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22 Sep 2023


Young adult man doing financial planning

As social beings, we tend to compare ourselves to others, particularly our peers. For example, have I accrued more savings than my old schoolmates? Am I able to buy a house as nice as my colleague’s? These comparisons are perfectly normal if they surface now and then, and we do not take them seriously. On the other hand, persistent comparisons can lead to feelings of inadequacy and distort your priorities.


Here are three financial self-awareness mindsets to help you better assess your own financial wellbeing and make the “right” comparisons with others.

1. When comparing yourself to others, focus more on yourself.

The most common form of comparison is to gauge your achievements against other people’s, from salary, savings, to material possessions such as cars, houses and branded handbags. While such comparisons may seem harmless, knowing that you are not doing as well as those around you can be a bitter pill to swallow. Such comparisons can also end up affecting your mental wellbeing, in turn leading to rash decisions that lack sound judgement, all in the hope of catching up.


Financial wellbeing is not a race, and everyone moves at their own pace. Comparing yourself to others is fine as a form of motivation, but it’s also important to be clear what your goals and financial situation are.


It is important to start by being self-aware – familiarising yourself not with the financial situations of others, but that of your own.


Ask yourself this: what are you saving up for? Are your savings on track? You should project your pace of savings into the long term and determine if your desired goals can be attained within your targeted timeline. If the pace is too slow, you should look at changing your saving or spending habits such that you save more within the same time frame.


Rather than look at others, it is more practical to focus on what you are doing now and how things can be improved. By assessing your own financial situation to make feasible changes, you can improve your financial wellbeing over time.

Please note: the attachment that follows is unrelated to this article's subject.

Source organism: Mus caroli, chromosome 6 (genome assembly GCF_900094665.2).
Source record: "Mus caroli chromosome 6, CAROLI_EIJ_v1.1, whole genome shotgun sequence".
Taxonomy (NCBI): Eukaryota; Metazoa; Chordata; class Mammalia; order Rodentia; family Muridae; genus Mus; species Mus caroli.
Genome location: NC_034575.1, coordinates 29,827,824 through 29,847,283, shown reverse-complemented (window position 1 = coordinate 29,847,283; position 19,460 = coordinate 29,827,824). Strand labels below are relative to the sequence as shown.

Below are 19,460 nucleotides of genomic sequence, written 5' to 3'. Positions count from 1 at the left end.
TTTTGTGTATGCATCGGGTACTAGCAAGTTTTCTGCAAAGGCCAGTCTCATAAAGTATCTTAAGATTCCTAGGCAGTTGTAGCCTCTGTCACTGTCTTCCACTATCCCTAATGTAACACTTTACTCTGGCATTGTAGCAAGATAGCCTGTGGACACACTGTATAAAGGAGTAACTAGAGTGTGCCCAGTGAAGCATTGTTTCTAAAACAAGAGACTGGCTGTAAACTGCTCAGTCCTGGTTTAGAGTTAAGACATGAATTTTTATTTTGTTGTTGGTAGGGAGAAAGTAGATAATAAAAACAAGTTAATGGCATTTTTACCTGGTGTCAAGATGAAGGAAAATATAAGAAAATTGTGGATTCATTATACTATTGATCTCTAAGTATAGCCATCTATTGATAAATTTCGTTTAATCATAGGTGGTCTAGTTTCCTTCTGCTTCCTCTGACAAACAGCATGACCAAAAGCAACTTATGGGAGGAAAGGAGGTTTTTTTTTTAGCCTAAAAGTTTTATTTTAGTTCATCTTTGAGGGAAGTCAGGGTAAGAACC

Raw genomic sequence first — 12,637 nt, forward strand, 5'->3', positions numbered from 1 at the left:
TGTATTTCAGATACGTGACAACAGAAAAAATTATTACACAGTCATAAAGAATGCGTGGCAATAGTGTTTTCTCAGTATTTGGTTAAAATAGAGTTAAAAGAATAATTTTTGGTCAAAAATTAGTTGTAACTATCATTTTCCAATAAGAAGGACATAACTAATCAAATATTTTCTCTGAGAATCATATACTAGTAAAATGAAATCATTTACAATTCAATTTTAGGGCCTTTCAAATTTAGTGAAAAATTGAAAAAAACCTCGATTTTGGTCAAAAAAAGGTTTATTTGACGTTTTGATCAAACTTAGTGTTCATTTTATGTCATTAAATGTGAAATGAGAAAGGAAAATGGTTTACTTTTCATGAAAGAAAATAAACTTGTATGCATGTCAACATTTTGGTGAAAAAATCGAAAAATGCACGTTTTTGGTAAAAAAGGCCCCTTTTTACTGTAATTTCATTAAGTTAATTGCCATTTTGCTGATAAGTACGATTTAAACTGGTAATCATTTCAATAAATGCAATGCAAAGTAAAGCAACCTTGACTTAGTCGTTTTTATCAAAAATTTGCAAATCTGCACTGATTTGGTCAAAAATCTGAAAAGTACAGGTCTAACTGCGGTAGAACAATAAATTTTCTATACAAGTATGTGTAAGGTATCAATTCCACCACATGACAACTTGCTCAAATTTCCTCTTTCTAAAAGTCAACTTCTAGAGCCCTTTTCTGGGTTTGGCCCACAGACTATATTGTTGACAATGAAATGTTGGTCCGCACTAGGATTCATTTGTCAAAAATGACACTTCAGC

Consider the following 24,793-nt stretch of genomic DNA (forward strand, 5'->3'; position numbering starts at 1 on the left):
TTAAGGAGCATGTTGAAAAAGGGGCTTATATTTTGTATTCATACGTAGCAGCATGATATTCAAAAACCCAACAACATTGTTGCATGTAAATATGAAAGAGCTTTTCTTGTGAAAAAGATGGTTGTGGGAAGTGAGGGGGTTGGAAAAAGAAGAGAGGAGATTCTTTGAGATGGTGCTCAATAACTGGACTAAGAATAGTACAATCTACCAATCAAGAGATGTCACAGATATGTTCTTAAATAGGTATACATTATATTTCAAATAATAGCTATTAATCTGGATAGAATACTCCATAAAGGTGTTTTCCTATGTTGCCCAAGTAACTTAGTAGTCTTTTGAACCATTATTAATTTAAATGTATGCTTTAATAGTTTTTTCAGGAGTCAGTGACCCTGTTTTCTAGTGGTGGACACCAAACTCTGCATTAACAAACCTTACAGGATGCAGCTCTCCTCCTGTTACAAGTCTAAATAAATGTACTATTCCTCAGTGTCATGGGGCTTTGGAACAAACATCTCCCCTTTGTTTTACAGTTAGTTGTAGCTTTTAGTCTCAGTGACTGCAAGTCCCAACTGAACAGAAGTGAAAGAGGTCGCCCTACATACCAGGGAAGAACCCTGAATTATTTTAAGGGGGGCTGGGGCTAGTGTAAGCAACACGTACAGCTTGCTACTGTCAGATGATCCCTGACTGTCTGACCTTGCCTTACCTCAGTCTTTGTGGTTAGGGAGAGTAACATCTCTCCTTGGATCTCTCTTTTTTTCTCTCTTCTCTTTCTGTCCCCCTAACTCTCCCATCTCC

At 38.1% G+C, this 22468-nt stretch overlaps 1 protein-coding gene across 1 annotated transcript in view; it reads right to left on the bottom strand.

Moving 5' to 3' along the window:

2. When comparing the current you against your past self, acknowledge your progress.

When you change your saving or spending habits, it’s inevitable to start comparing where you are now to where you were before. Recognising the differences allows you to know what worked and what didn’t, so you can emulate the successful endeavours and avoid unsuccessful ones going forward. However, there is also the pitfall of downplaying your current achievements if the difference is less significant than what you have hoped, or feeling discouraged if they are worse than what you were doing before.


Thus, it’s important to acknowledge your progress, and not dwell on the failures, when comparing yourself against your past.


That’s not to say you should ignore the failures. If something didn’t work, you should definitely try to understand why it failed and take the necessary precautions to prevent it from recurring. However, what’s more important is to not dwell on the failures by giving them too much emphasis, thereby allowing them to affect your mental wellbeing and decision making.


Encourage yourself by looking at the progress you have made to get to where you currently are, as well as what you have learnt. Making the most of your current situation to move forward will improve not only your mental state, but also contribute to your financial wellbeing in the long run.


If you are part of the sandwich generation and would like some guidance, check out the small wins to big goals article where some useful tips await you!

3. When comparing your present self against your future self, be realistic.

It’s good to always have a clear view of your goals and move forward based on a plan. However, your goals and plan cannot be unrealistic, and should be anchored on your current financial situation.


It’s important to keep yourself grounded by not losing sight of where you currently are. In planning for your goals, always look at what you currently have to work with, and formulate or adjust your approach based on it. For example, one simple way to manage your finances is the 50-30-20 budgeting rule, which you can find out more about in the Money Matters: savings and you article.


As for the plan itself, timeline is key and must be reasonable. For instance, if your goal is to achieve $100,000 in savings, and you have a monthly salary of $3,000 now, you can set your monthly savings at $2,500 to hit your goal in 40 months. In practice, however, you are very likely to need much more time than this. You do not want to be demoralised by having only $500 to spend every month!


By keeping a close eye on your current situation and planning for your goal around them, you can formulate a more realistic and enjoyable approach to achieving your goals.

A stronger financial future through greater self-awareness

Planning for the future always carries some uncertainty. While it is impossible to predict everything that might come your way, being self-aware and being clear about your current situation provide a good foundation to executing your plan well. After all, it’s only when you know yourself better that you may challenge the uncertainties tomorrow bring more effectively.

The information provided in this article is accurate as of the date of publication.